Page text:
The trust and belief that Wired4Music has had in me to take charge of roles that I would otherwise not have seen myself suitable for because I’m ‘young’ or ‘might not be ready’ has had a profound effect on the way I approach the challenges I’m faced with. The meetings and drop-ins that they hold have helped to foster a great working culture that inspires open collaboration and a way for us to manage projects ourselves, with a helping hand whenever we might need it.

I’ve had the chance to contribute ideas and facilitate events like the Wired4Music Rising Futures symposium at the Roundhouse, which is focused on empowering young people in their own music making. I’ve taken part in the Leadership Programme where we pitch our own music projects to be funded and brought to life and through the rest of my time at Wired4Music, I’ve been given the opportunity to guide workshop discussions and share my opinions with people who have the power to make change in their own organisations.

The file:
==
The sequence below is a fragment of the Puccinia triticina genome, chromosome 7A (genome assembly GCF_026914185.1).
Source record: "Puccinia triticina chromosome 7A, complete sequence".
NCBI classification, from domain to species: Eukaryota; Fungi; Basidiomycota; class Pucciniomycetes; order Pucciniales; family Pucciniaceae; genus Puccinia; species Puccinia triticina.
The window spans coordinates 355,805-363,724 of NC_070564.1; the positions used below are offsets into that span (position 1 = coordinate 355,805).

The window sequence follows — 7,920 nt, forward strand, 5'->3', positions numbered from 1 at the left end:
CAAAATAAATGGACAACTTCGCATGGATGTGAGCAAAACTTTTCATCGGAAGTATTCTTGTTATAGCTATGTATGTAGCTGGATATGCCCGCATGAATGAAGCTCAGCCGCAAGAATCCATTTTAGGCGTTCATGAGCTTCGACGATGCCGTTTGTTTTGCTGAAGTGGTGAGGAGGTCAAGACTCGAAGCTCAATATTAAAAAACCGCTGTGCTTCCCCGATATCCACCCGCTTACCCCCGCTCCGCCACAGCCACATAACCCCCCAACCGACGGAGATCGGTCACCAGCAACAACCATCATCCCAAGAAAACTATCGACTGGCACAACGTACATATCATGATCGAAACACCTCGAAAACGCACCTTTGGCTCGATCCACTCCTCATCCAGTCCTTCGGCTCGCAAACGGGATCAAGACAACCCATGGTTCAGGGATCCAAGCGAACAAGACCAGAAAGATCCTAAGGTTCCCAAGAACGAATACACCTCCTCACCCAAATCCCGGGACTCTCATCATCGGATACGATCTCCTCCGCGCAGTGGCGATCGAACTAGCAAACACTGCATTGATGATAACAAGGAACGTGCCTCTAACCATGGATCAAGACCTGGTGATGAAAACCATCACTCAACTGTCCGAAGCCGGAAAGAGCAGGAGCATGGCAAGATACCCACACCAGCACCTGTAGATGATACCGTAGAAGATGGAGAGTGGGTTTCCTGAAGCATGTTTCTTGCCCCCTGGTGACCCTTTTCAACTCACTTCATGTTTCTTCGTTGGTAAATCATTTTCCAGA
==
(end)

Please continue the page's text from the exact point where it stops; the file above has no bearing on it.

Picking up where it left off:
We’re not asking to be isolated and completely separate from any form of guidance, we just want to know that we can openly discuss and suggest how we are involved with our progress and that we’ll be included in all aspects of our journey.

To me, youth voice is about having  a chance to prove to others and most importantly to ourselves that we do have a voice that can make a difference, breaking down the impractical barriers between educators and learners that stop the best work being made.

With these small steps we can work towards the trust and active participation of both teachers and students for true diversity, accessibility and collaboration to flourish in music education.”

Tyler’s opinion piece was written for a speech that he co-presented with Sound Connections Programme Manager Jennifer Raven at Music Education Expo 2017. It was part of a panel called “Hear me now: diversity, inclusion and youth voice in national music education policy and practice”, which was chaired by Pete Moser (More Music Morecambe) and also featured Carol Reid (National Foundation for Youth Music), John Kelly and Douglas Noble (Drake Music), Samantha Spence (Ealing Music Service).